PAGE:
In an attempt to integrate health awareness with technology, South Korean electronics giant, Samsung unveiled a new digital health technology platform dubbed Simband On Wednesday.
Unveiled at an event in San Francisco the new platform, Simband was used to show how the platform is intended to work. The watch isn’t for sale but the company expects other developers to build on the reference design shown. Samsung demonstrated how the device can track a range of body functions such as heart rate, heart rate regularity, blood pressure, skin temperature, oxygen levels and temperature in real time. And thanks to a detachable battery that can be recharged without being removed from the user's wrist, allowing it to monitor a user’s body 24/7.
Samsung also partnered with the University of California San Francisco and with researchers from Belgium-based IMEC to develop the device. This new platform will work in tandem with a cloud-based open software platform called SAMI (Samsung Architecture Multimodal Interactions) that would act as a sort of bank which securely stores tons of real-time health information collected by various health and fitness wearable’s that are capable of providing better insights into health issues. This information is clearly not for Samsung, but for consumers and healthcare providers.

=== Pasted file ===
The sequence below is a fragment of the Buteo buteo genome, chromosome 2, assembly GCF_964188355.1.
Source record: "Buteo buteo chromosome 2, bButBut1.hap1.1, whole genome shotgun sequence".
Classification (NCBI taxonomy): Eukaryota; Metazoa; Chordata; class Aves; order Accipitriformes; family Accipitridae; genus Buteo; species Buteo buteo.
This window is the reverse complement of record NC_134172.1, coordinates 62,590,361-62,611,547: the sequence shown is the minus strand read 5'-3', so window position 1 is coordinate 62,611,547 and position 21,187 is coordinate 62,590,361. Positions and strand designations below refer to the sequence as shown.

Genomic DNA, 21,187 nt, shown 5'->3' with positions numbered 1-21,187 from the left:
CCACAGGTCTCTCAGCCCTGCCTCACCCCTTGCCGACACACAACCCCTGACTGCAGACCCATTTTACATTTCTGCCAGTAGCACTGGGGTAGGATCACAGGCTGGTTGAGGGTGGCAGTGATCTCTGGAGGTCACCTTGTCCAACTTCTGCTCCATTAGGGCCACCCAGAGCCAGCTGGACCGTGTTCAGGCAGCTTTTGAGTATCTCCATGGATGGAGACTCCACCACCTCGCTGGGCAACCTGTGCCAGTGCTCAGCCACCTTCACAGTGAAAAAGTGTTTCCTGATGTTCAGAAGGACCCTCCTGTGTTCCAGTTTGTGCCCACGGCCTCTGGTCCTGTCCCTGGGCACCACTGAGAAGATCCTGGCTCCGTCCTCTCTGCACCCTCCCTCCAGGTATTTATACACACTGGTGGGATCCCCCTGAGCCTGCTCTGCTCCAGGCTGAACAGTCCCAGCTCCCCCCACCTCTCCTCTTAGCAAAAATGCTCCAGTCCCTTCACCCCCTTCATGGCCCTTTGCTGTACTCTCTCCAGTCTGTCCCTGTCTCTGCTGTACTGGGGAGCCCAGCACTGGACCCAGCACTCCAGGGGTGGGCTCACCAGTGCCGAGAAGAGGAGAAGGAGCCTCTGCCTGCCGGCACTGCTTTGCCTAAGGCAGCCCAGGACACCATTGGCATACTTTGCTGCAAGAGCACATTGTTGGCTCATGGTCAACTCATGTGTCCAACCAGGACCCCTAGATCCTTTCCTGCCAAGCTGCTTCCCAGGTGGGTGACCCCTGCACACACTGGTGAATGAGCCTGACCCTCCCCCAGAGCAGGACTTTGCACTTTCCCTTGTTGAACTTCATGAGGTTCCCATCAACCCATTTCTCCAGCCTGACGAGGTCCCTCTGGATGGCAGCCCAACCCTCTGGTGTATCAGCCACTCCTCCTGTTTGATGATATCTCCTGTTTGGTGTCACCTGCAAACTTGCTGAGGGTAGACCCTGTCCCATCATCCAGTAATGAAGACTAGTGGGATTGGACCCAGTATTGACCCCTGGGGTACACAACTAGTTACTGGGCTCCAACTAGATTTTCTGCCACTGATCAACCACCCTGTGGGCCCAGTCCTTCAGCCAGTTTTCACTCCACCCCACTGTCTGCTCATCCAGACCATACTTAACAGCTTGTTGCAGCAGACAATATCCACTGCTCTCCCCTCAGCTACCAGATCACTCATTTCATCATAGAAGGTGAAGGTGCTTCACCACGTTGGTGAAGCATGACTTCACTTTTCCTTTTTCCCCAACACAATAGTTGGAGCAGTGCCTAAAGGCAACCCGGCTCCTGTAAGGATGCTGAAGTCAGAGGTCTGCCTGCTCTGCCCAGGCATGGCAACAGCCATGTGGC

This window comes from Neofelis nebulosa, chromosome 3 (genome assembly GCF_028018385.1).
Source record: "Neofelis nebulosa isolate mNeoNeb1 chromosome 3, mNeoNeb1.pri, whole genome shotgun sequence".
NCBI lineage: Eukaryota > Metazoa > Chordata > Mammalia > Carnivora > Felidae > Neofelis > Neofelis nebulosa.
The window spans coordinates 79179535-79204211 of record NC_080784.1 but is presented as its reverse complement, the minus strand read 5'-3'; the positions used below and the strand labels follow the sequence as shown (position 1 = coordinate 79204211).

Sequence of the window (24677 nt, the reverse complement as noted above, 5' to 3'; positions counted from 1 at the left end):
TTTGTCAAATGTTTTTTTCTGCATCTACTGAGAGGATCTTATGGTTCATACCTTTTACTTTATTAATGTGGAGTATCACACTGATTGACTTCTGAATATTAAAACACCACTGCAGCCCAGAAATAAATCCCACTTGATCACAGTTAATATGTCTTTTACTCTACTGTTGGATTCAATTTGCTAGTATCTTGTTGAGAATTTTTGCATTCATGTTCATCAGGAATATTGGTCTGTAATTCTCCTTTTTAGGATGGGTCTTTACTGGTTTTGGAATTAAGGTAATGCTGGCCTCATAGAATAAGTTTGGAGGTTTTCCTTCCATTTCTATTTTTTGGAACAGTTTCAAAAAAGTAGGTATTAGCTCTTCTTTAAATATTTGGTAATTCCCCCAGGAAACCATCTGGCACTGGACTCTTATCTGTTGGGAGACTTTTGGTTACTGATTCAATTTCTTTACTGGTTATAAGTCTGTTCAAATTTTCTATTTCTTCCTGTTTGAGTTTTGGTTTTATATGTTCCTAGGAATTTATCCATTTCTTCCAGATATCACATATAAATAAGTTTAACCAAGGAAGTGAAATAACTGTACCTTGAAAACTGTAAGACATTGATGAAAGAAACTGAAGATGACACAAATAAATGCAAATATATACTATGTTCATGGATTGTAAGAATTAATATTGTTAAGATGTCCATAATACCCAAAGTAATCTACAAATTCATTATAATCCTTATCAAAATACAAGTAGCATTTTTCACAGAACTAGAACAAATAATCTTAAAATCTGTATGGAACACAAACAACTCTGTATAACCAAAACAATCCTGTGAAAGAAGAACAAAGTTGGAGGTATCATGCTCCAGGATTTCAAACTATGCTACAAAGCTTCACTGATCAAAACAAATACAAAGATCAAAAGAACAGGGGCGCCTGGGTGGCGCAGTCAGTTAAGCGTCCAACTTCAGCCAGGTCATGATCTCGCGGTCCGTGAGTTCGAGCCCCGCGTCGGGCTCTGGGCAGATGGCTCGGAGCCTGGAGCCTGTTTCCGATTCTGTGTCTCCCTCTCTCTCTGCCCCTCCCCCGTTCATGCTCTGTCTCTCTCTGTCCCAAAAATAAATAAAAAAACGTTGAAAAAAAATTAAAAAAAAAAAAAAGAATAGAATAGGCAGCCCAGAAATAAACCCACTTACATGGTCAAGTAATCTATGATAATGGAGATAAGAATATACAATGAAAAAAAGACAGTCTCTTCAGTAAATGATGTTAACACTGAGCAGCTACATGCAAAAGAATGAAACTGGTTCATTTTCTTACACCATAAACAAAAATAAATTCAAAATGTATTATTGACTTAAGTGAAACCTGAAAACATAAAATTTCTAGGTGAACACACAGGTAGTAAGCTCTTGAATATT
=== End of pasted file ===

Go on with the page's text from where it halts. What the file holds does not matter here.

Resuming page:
Samsung at the end of the presentation announced plans to market SAMI by hosting a developer challenge and setting aside $50 million in investment to entrepreneurs working on healthcare tracking projects. Samsung CEO and CSO of Device Solutions Young Sohn said the company has already begun investing, recently it offered funding to an early-stage entrepreneur building a non invasive glucose monitoring solution. Obviously Samsung is quite serious about where the technology is headed.
The company has been struggling to seek the favour of developers in recent years, particularly with Tizen, its operating system that competes with Google Inc.
Again Samsung has evidently taken the lead here, with Apple hosting its much-anticipated developer conference in less than a week. Samsung has a comprehensive background in health equipment, appliances and electronics whereas Apple is restricted to computers and mobile devices.
Samsung plans to shed more light about both the wristband and accompanying platform at its own developer conference, which is expected to happen in November. Sohn said the research and development teams have already begun considering locations for wearable devices other than the wrist. It remains to see how far they can go in the healthcare space.